If your child is competitive in nature use it to their advantage by timing their reading speed. We like using an egg timer because the ticking sound encourages my son to focus. The goal is to see how much they’ve read in ten minutes, twenty minutes, or whatever time you’ve decided on. When the timer sounds, record the time and see if they can beat their own record the next time they read. A game I like to play with my youngest is sounding a loud noisemaker each time he reads a word correctly. My noisemaker of choice is a squeaker and, let me tell you, he thinks this game is absolutely hilarious. Admittedly, the squeaker is annoying, but it works and my four-year-old’s giggle is just adorable.
9. Visit the library or bookstore.
Sometimes being in an environment where other people are reading will offer encouragement to a reluctant reader. Not to mention the seemingly endless book selections available to suit their inquiring minds. When we take trips to the library, I let my kids pick out anything that interests them. I help them look up subjects, they take the books to the tables and read through them eagerly. No, they don’t read every single word. But listen, I’m just happy they’re excited about a book. We arrive home with 30-40 new books after each library visit, sometimes more! Which leads me to my next point.
10. Establish a diverse home library.
You don’t have to buy a bunch of books. I know I don’t. What I do is check out up to 50 books from the library every few weeks and keep our home library resources in rotation. This ensures there’s always something my kids will be interested in reading. We have award winning story books, books about computer programming, health, animals, black history, and more! These selections change every few weeks. And yes, my kids will actually read them—or at least look through them. If we really like a book, we consider purchasing it and making it part of our permanent library.
11. Get moving.
Sometimes it’s not the reading that kids dislike, but the sitting still part. If you’ve been trekking with me, you know my boys are kinesthetic learners. They love to move! Reading while pacing is a great antidote for little movers. It may drive you crazy to watch it, but trust that these movements are all a part of helping them concentrate and retain information as they read. If they don’t like pacing, try a stress reliever ball that they can squeeze when they feel the urge to move.
12. Let them listen to fluent readers.
Sometimes it may be that your reluctant reader hasn’t had enough examples of what fluent reading sounds like. Be sure to read aloud to them often so they can develop an ear for it. Let them follow along with you as you read so they can see how you pause after each comma, sentence, paragraph, etcetera. Audio-books are also great for this, but make sure it includes the physical copy of the book so that your child can follow along.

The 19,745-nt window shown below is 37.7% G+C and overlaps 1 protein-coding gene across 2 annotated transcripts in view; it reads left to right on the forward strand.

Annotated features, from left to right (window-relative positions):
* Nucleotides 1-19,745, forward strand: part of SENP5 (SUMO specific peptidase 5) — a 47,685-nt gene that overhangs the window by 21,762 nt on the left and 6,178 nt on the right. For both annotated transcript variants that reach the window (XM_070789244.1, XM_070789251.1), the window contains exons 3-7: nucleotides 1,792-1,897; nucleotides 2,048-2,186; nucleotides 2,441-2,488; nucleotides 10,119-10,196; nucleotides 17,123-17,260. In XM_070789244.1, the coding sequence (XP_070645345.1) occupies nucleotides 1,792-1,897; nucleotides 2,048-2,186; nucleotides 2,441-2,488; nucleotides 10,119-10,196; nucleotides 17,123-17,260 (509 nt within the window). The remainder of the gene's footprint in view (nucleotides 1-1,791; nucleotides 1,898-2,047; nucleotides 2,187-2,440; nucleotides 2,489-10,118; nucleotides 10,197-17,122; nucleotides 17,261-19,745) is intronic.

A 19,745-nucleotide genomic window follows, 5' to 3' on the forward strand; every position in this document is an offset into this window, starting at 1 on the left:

13. Be an example.
Does your child ever see you read for leisure? It’s no secret that children learn more from the things we do than the things we say. A great way to encourage a reluctant reader is to simply get lost in a book yourself. You’ll convey the message that reading is fun and interesting. I typically read in bed after the kids are asleep, so I have to make a conscious effort to let them see me read every now and then.
14. Join a reading club.
Most libraries and bookstores will offer seasonal reading camps to help encourage a love for reading and motivate children to read more books. We always take advantage of these camps. It’s a great way for reluctant readers to challenge themselves, meet new friends, and be publicly rewarded for their achievements. If you’re a homeschooler, consider reading clubs or classes at your local co-op or homeschool group. This year, my oldest son has been taking a reading class that focuses on group reading. He loves this class so much that he signed up for it again this semester. It’s been a fun way for him to practice reading among his peers.
15. Remind them that they’re not alone.
Learning to read the English language is challenging. There are so many rules and “exceptions to the rules” that can frustrate an emergent reader. I like to remind my boys they’re accomplishing something that’s challenging for many people, but with regular practice they will master the art of reading. When my oldest was an emergent reader, it was like the weight was taken off his shoulder when I gave him a list of people he admired that had trouble reading at first but have now mastered the skill. Similarly, my four-year-old has witnessed the reading journey of his older brother and looks to him for inspiration. Sometimes knowing they aren’t the only one is comforting and motivating.
Your Turn: I want to hear from you. What are some strategies you’ve used to help your reluctant reader? Let us know in the comments!